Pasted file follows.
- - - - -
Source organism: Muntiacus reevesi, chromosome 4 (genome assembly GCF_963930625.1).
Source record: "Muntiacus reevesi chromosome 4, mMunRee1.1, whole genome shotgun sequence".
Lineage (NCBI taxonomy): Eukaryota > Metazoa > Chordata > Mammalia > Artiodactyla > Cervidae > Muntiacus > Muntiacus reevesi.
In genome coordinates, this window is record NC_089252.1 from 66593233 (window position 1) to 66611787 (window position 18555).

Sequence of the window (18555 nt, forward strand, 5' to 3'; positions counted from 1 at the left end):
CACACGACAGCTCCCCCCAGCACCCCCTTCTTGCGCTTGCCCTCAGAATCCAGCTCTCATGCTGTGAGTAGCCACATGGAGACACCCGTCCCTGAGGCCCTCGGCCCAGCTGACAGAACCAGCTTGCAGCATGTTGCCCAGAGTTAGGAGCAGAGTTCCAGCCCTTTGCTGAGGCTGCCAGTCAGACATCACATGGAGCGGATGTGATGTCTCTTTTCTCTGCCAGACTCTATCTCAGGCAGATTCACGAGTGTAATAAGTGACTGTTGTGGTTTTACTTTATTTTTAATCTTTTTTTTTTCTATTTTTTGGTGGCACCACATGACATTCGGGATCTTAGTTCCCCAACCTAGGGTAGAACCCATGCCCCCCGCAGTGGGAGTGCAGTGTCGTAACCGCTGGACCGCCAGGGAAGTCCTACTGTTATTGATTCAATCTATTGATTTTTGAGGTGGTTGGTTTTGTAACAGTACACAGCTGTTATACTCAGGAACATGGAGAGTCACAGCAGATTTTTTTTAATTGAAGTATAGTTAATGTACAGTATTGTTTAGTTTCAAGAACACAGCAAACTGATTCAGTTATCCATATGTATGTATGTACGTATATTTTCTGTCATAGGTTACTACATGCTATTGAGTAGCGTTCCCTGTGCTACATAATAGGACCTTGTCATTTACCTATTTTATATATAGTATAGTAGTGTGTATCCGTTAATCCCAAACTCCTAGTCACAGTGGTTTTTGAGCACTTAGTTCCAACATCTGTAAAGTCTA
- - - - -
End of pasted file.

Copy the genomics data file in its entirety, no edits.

Source organism: Muntiacus reevesi, chromosome 4 (genome assembly GCF_963930625.1).
Source record: "Muntiacus reevesi chromosome 4, mMunRee1.1, whole genome shotgun sequence".
Lineage (NCBI taxonomy): Eukaryota > Metazoa > Chordata > Mammalia > Artiodactyla > Cervidae > Muntiacus > Muntiacus reevesi.
In genome coordinates, this window is record NC_089252.1 from 66593233 (window position 1) to 66611787 (window position 18555).

Sequence of the window (18555 nt, forward strand, 5' to 3'; positions counted from 1 at the left end):
CACACGACAGCTCCCCCCAGCACCCCCTTCTTGCGCTTGCCCTCAGAATCCAGCTCTCATGCTGTGAGTAGCCACATGGAGACACCCGTCCCTGAGGCCCTCGGCCCAGCTGACAGAACCAGCTTGCAGCATGTTGCCCAGAGTTAGGAGCAGAGTTCCAGCCCTTTGCTGAGGCTGCCAGTCAGACATCACATGGAGCGGATGTGATGTCTCTTTTCTCTGCCAGACTCTATCTCAGGCAGATTCACGAGTGTAATAAGTGACTGTTGTGGTTTTACTTTATTTTTAATCTTTTTTTTTTCTATTTTTTGGTGGCACCACATGACATTCGGGATCTTAGTTCCCCAACCTAGGGTAGAACCCATGCCCCCCGCAGTGGGAGTGCAGTGTCGTAACCGCTGGACCGCCAGGGAAGTCCTACTGTTATTGATTCAATCTATTGATTTTTGAGGTGGTTGGTTTTGTAACAGTACACAGCTGTTATACTCAGGAACATGGAGAGTCACAGCAGATTTTTTTTAATTGAAGTATAGTTAATGTACAGTATTGTTTAGTTTCAAGAACACAGCAAACTGATTCAGTTATCCATATGTATGTATGTACGTATATTTTCTGTCATAGGTTACTACATGCTATTGAGTAGCGTTCCCTGTGCTACATAATAGGACCTTGTCATTTACCTATTTTATATATAGTATAGTAGTGTGTATCCGTTAATCCCAAACTCCTAGTCACAGTGGTTTTTGAGCACTTAGTTCCAACATCTGTAAAGTCTA